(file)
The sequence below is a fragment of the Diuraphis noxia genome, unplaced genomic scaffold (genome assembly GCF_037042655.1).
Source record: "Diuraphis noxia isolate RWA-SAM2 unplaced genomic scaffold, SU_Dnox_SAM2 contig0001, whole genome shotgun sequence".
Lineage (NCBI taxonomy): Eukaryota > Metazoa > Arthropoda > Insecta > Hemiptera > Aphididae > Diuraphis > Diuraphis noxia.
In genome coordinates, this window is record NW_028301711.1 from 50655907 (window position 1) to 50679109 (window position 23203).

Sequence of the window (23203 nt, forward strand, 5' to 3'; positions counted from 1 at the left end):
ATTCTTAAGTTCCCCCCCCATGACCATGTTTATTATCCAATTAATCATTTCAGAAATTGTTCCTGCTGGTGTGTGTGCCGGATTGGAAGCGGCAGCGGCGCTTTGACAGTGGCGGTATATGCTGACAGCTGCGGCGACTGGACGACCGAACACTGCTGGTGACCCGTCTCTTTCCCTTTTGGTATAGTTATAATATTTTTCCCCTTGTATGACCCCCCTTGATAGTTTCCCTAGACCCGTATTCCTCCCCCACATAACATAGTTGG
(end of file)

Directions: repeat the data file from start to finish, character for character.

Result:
The sequence below is a fragment of the Diuraphis noxia genome, unplaced genomic scaffold (genome assembly GCF_037042655.1).
Source record: "Diuraphis noxia isolate RWA-SAM2 unplaced genomic scaffold, SU_Dnox_SAM2 contig0001, whole genome shotgun sequence".
Lineage (NCBI taxonomy): Eukaryota > Metazoa > Arthropoda > Insecta > Hemiptera > Aphididae > Diuraphis > Diuraphis noxia.
In genome coordinates, this window is record NW_028301711.1 from 50655907 (window position 1) to 50679109 (window position 23203).

Sequence of the window (23203 nt, forward strand, 5' to 3'; positions counted from 1 at the left end):
ATTCTTAAGTTCCCCCCCCATGACCATGTTTATTATCCAATTAATCATTTCAGAAATTGTTCCTGCTGGTGTGTGTGCCGGATTGGAAGCGGCAGCGGCGCTTTGACAGTGGCGGTATATGCTGACAGCTGCGGCGACTGGACGACCGAACACTGCTGGTGACCCGTCTCTTTCCCTTTTGGTATAGTTATAATATTTTTCCCCTTGTATGACCCCCCTTGATAGTTTCCCTAGACCCGTATTCCTCCCCCACATAACATAGTTGG